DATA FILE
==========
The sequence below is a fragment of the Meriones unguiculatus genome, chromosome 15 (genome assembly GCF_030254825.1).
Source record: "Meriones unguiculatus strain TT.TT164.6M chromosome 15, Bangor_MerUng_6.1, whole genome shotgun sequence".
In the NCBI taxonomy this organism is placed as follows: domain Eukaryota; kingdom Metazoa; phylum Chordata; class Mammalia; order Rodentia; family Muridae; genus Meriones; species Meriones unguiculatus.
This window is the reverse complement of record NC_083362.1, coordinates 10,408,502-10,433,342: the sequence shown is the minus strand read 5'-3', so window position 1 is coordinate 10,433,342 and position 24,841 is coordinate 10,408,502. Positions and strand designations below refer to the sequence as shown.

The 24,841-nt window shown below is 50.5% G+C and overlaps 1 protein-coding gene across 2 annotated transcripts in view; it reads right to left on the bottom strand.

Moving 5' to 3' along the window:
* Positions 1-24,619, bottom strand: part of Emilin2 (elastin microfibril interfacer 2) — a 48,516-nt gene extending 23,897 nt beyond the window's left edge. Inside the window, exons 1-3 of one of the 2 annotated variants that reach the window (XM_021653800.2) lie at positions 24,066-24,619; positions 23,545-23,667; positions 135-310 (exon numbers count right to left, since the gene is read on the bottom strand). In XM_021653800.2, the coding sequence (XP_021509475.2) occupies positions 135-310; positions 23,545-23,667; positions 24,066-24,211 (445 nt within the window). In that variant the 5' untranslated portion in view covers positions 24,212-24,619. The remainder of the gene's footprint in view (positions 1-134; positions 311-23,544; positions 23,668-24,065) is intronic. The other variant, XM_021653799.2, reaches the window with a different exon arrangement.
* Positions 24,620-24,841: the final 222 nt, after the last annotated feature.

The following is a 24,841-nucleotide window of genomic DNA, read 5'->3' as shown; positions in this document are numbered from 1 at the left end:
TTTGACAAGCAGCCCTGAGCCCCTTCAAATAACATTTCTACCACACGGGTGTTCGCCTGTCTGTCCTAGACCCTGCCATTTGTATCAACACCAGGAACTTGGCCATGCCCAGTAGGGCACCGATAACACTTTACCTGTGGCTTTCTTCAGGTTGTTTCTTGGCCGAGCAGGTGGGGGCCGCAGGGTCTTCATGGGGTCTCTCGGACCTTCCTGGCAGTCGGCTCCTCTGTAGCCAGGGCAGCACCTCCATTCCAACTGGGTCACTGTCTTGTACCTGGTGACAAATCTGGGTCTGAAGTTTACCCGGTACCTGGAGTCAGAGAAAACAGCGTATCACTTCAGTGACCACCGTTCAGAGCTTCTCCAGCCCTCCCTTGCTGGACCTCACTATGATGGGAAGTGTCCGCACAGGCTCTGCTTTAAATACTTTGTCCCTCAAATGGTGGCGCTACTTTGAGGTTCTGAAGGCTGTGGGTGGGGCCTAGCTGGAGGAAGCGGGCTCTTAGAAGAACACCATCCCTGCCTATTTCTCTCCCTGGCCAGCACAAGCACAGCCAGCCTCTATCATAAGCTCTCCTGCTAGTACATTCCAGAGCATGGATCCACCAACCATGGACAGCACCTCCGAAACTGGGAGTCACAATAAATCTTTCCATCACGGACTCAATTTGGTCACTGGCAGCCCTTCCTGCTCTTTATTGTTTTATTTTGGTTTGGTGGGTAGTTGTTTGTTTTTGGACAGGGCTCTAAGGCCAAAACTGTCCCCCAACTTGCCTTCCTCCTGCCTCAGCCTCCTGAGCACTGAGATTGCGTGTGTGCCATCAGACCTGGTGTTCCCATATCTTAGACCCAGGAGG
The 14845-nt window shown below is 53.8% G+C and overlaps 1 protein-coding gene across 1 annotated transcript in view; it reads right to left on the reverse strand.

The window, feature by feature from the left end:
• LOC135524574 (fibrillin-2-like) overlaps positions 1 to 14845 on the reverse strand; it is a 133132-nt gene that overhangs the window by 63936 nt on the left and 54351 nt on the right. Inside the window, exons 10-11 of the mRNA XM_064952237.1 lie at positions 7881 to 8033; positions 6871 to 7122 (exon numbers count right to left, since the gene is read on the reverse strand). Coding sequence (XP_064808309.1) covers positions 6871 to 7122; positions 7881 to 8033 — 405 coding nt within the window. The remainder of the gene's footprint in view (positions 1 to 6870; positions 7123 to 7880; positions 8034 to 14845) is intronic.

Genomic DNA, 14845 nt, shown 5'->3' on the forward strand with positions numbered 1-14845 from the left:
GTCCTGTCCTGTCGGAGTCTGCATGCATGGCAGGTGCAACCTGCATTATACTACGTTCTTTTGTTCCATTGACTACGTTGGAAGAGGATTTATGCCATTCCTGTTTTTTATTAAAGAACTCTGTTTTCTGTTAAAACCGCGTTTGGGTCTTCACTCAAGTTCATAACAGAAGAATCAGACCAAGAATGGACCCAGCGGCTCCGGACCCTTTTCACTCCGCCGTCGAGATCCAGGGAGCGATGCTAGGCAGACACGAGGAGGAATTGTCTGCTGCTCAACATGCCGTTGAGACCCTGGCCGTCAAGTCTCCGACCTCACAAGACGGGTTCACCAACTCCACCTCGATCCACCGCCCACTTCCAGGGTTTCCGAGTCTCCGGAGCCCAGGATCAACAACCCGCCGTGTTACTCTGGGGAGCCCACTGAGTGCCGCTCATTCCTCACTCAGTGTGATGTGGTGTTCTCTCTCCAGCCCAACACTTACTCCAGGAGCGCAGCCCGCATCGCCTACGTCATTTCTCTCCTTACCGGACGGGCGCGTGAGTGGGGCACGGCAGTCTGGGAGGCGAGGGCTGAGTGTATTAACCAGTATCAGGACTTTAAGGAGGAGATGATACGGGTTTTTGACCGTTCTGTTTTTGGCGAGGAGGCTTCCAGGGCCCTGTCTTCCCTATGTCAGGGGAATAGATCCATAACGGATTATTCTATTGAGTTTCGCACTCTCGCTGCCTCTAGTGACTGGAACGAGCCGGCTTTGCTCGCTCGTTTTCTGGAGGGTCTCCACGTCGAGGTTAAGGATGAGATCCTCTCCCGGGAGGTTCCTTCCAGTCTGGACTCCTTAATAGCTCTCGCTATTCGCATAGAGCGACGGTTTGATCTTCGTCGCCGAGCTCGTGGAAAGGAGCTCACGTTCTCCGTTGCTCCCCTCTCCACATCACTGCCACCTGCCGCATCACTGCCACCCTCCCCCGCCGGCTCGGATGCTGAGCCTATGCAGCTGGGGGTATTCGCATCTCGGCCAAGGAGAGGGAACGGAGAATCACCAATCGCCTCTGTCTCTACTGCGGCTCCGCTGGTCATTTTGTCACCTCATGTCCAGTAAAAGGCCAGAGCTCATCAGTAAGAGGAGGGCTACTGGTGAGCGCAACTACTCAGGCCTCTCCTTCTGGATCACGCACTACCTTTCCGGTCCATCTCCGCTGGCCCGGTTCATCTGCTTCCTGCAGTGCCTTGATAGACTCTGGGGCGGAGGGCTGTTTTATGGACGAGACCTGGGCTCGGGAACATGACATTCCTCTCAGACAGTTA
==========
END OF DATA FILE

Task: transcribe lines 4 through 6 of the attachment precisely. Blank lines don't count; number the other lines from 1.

This window is the reverse complement of record NC_083362.1, coordinates 10,408,502-10,433,342: the sequence shown is the minus strand read 5'-3', so window position 1 is coordinate 10,433,342 and position 24,841 is coordinate 10,408,502. Positions and strand designations below refer to the sequence as shown.

The 24,841-nt window shown below is 50.5% G+C and overlaps 1 protein-coding gene across 2 annotated transcripts in view; it reads right to left on the bottom strand.

Moving 5' to 3' along the window: